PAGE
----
This one I’d have to say is the least used because it’s mostly restaurants that can benefit from this. However, companies for which taste is relevant, it’s high on top of priorities. For restaurants, sometimes the taste is what makes or break the customer experience, regardless of the ambiance.

Sensory Marketing Examples

I’ve gone ahead and done a separate post on sensory marketing examples.

It’s worth a look if you’re interested in sensory marketing.


A study shows that sales increase by 4 percent when sensory marketing is utilized. Naturally, when at least 2 senses are ignited, each fires up the other. That’s why good design goes well with a well-thought-out manufacture.It goes for gadgets, clothes, furniture, and any type of product there is. As for food, the smell and taste makes a dish delectable and irresistible to even a non-foodie.The thing is, when something is made so good, it disrupts people’s expectations and almost permanently influences their experience of your brand. That’s the most simplified way to illustrate how sensory marketing can aid capturing attention, and ultimately affect sales.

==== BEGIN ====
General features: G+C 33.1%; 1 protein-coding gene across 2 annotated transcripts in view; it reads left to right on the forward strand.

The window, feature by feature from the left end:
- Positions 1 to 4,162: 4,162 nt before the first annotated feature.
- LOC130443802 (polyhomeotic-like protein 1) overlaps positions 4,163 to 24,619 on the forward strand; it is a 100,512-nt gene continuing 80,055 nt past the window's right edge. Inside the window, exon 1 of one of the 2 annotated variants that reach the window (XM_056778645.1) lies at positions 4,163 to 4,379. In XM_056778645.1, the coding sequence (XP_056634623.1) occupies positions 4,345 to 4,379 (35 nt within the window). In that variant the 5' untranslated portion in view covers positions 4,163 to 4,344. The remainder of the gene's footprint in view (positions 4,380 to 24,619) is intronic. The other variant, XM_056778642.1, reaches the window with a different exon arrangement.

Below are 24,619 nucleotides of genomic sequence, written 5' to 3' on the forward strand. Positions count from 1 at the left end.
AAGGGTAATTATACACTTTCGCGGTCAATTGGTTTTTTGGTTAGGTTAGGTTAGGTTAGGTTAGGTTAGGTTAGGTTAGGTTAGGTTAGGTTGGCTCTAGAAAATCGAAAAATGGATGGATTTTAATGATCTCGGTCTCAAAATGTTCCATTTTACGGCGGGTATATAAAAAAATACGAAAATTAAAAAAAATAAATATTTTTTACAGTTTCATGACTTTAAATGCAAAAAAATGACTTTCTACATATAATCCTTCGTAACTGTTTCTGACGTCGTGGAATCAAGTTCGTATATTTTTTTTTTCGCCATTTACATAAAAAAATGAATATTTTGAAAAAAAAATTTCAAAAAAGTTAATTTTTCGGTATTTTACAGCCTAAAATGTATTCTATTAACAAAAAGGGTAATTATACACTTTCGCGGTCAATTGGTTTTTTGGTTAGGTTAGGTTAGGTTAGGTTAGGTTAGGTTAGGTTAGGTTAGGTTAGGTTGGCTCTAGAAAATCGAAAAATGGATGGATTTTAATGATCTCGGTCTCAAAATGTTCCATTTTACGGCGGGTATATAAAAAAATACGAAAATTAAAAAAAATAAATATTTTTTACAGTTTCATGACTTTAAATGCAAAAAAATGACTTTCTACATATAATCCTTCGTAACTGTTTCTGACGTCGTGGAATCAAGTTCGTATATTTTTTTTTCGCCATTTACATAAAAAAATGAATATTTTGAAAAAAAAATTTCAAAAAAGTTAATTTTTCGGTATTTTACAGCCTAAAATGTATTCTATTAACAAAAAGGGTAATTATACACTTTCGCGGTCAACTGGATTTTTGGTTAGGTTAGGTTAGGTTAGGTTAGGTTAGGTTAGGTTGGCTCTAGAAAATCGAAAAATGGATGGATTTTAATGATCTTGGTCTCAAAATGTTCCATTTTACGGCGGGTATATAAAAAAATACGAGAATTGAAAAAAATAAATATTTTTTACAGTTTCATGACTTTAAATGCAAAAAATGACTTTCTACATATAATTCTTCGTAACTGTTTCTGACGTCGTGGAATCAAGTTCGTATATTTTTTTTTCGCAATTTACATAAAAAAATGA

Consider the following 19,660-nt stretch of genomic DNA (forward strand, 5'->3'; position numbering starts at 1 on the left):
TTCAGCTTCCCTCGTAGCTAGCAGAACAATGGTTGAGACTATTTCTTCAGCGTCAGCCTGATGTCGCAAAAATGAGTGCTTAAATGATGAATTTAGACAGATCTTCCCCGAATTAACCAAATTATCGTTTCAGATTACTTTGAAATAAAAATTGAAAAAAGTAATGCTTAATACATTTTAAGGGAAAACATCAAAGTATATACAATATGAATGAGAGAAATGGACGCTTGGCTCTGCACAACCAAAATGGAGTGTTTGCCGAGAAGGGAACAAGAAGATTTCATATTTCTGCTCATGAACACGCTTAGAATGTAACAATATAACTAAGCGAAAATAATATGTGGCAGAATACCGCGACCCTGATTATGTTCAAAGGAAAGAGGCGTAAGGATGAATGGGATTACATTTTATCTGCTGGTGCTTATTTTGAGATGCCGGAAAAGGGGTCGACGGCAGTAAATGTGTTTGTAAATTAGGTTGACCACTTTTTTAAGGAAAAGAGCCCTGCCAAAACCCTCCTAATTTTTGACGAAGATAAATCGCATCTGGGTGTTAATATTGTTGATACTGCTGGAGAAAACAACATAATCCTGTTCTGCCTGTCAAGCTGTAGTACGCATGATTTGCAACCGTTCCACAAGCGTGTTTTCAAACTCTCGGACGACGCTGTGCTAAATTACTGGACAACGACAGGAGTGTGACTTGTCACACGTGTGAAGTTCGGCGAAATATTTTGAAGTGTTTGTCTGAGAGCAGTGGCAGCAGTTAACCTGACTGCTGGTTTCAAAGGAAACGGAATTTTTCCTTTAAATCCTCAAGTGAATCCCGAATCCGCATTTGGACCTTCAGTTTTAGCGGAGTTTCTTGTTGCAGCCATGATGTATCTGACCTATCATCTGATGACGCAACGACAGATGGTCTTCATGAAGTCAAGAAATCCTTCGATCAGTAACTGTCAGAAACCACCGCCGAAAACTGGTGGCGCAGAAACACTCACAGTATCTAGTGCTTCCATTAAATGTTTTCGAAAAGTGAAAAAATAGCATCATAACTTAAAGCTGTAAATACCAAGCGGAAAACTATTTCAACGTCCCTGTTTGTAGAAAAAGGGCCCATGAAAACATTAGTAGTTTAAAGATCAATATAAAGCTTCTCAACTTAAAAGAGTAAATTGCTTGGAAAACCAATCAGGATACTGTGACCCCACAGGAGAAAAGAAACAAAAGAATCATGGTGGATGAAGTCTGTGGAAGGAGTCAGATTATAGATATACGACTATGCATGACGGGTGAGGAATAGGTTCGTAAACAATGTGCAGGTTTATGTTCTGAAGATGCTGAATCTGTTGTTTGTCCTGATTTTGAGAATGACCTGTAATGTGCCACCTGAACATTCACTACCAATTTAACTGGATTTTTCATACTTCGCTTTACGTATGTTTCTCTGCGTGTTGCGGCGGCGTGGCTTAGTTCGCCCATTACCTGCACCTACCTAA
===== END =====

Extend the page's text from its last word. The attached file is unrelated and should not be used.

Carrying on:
About the Author

I have been in the 'online business' space since 2009 when I started an eCommerce business selling motorcycle parts (sold in 2012). Since then I have owned and operated several successful online business (and had a fair share of failures), along with owning offline home services businesses. Currently my focus is online businesses that are profitable with paid traffic. As a 'self employed individual' I do not use Linkedin, but you can connect with my on my personal instagram and youtube which largely revolve around my mountain biking passion!